Home/Conscious Creation, Drama, Foreign, Movie Reviews/‘The Zone of Interest’ weighs the cost of indifference

‘The Zone of Interest’ weighs the cost of indifference

“The Zone of Interest” (2023). Cast: Christian Friedel, Sandra Hüller, Johann Karthaus, Luis Noah Witte, Nele Ahrensmeier, Lilli Falk, Anastazja Drobniak, Cecylia Pękala, Kalman Wilson, Imogen Kogge, Stephanie Petrowitz. Director: Jonathan Glazer. Screenplay: Jonathan Glazer. Book: Martin Amis, The Zone of Interest (2014). Web site. Trailer.

Given humanity’s tremendous capacity for compassion and benevolence, it’s somewhat hard to believe that we’re also capable of qualities at the opposite end of the spectrum. When we consider the magnanimity we often exhibit in times of crisis, it’s difficult to fathom how we can also demonstrate troubling degrees of callous, uncaring indifference toward our fellow man. Yet, if we examine the scope of human history, we can’t willfully ignore the many instances of cruel disregard and unspeakable atrocities we’ve inflicted on others during such times as the reign of the Third Reich. And, despite what progress we may have made, we even see it today in places like the North Korean regime. It makes one wonder whether we’ve learned anything along the way. That’s why we need to pay attention to our history and ourselves, as depicted in the unnerving but affecting new historical drama, “The Zone of Interest.”

Without a doubt, Nazi Germany was one of the most horrendous times in human history. Under the authoritarian rule of sadistic dictator Adolf Hitler, this maniacal autocratic state inflicted unrelenting terror across Europe, particularly in the implementation of its “final solution” to systematically eliminate what it considered to be the region’s undesirables, most notably the continent’s Jewish population. Through its network of nefarious death camps, the regime executed 6 million Jews, as well as a nearly equal number of individuals from other religious, cultural and ethnic persuasions. And this was accomplished through a highly orchestrated program of rounding up the targeted victims and sending them to their deaths at these notorious facilities.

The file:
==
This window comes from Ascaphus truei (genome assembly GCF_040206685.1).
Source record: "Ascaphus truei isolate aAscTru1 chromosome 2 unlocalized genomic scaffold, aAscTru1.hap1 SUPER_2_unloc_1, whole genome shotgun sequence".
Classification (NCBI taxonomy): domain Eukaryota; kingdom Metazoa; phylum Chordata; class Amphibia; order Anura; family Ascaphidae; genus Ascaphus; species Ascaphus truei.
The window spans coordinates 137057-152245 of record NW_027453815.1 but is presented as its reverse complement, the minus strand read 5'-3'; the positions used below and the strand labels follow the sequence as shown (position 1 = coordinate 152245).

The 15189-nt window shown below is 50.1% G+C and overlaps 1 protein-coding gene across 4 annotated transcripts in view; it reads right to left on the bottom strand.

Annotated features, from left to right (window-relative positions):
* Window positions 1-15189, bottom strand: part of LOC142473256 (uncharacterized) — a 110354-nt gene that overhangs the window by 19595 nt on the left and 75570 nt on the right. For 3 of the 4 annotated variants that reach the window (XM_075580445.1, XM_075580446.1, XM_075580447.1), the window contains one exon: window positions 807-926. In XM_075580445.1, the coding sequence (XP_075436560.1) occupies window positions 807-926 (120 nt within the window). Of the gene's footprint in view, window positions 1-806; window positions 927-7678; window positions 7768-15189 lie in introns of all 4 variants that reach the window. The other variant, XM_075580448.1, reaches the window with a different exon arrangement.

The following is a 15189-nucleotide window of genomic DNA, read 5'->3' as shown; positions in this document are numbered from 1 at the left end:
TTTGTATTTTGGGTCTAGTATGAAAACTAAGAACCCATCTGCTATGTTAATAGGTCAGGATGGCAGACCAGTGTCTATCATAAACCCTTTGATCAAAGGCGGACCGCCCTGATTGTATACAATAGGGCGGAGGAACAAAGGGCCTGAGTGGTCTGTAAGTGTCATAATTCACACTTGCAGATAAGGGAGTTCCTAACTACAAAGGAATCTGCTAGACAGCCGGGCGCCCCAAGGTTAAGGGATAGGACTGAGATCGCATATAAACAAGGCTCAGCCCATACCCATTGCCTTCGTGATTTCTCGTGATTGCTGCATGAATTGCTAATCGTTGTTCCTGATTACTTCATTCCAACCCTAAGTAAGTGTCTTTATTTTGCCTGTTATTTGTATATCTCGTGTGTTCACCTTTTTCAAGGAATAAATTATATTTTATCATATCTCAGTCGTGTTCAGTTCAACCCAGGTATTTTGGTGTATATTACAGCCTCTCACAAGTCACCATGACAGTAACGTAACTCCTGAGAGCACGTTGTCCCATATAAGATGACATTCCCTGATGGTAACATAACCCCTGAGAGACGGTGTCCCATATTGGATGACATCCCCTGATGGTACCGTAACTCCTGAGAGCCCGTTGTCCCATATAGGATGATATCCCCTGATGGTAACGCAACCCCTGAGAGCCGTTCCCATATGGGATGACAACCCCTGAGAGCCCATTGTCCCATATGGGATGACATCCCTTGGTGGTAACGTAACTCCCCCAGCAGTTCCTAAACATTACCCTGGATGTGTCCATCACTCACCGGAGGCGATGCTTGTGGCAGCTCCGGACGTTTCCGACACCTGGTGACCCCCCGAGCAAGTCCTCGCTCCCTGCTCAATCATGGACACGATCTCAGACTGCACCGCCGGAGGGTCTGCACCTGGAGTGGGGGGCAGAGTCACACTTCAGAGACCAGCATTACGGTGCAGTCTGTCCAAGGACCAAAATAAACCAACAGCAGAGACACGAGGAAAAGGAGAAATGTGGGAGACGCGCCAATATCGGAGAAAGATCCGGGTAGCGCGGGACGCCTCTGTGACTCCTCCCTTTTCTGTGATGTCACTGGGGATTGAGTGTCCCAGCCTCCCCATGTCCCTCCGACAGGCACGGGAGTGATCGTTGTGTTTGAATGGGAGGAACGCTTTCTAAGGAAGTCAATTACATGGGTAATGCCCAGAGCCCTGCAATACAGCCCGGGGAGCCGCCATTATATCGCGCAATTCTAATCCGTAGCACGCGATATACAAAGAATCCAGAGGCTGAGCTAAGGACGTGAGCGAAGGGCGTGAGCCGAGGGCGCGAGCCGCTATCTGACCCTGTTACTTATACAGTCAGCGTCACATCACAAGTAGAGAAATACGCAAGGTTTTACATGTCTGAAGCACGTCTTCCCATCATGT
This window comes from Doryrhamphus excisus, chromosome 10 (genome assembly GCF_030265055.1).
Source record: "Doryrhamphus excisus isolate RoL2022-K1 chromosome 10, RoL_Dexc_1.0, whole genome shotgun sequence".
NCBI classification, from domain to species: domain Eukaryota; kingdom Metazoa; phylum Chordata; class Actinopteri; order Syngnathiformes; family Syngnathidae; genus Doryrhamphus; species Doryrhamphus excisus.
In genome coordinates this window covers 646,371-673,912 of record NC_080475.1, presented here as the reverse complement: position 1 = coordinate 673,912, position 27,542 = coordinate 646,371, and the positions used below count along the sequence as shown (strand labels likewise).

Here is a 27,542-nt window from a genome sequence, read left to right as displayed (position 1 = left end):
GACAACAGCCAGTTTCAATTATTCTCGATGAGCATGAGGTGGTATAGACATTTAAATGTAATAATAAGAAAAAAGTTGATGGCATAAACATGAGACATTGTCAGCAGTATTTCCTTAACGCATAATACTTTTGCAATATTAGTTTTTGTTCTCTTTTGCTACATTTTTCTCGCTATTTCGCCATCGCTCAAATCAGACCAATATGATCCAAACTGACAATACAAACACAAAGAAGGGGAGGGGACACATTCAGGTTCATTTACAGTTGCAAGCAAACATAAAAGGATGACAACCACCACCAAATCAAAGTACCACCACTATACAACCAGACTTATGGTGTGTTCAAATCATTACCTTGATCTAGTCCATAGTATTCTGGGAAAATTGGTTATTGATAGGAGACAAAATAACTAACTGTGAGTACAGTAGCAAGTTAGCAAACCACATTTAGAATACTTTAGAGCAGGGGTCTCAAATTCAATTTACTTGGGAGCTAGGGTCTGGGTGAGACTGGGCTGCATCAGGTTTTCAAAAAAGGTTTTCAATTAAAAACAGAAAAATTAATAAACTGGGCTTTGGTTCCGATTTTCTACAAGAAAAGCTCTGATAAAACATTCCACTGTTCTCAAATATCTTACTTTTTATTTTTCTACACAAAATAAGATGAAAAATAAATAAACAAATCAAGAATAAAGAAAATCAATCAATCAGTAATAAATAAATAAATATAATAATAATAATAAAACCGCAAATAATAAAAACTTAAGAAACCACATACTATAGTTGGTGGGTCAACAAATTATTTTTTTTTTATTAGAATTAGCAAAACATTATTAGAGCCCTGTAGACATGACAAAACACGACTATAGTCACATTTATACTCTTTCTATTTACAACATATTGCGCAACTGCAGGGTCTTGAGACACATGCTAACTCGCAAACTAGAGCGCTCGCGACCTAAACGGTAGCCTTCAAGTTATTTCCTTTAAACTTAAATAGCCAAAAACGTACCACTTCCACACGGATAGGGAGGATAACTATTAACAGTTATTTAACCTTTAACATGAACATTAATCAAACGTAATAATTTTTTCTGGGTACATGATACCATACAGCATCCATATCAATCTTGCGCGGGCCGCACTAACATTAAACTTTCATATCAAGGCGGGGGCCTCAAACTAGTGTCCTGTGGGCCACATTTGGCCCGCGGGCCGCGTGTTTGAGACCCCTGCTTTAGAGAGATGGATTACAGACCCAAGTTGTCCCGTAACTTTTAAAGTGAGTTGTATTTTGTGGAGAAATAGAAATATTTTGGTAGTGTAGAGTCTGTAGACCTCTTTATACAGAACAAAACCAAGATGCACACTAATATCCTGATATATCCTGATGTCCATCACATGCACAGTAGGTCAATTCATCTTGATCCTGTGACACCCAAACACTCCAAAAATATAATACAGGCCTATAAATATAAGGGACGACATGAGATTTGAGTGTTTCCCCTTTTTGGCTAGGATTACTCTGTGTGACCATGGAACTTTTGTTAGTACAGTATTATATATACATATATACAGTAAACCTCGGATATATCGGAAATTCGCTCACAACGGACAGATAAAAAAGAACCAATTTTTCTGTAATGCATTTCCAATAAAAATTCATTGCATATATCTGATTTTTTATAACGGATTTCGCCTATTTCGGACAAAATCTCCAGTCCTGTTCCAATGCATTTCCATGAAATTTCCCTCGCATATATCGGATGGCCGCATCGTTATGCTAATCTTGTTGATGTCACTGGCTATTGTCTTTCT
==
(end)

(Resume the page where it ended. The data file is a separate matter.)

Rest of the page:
The most infamous of these concentration camps was located at Auschwitz in occupied Poland. With no offense intended here, the facility was run like a factory, where “efficiency” was considered an exalted objective. This was a goal overseen by the camp’s commandant, Rudolf Höss (Christian Friedel), who resided with his family in a compound immediately adjacent to the facility, separated by a dividing wall. There was a tremendously ironic dichotomy in this setup; while unrelenting death and revolting inhumanity characterized life in the camp, the residential compound was the seeming epitome of normality. In fact, the commandant’s wife, Hedwig (Sandra Hüller), saw the residence as the ideal place for the family, including the couple’s five children. Hedwig looked on it as the home she always wanted, her own version of paradise. She took pride in the garden she established, complete with flower beds, vegetable plantings and a greenhouse, along with a wading pool and play sets for the children.

How ironic it is for such an idyllic setting as this residential family compound to be located directly next to the Auschwitz concentration camp facility, as seen in director Jonathan Glazer’s latest offering, the unsettling historical drama, “The Zone of Interest.” Photo courtesy of A24.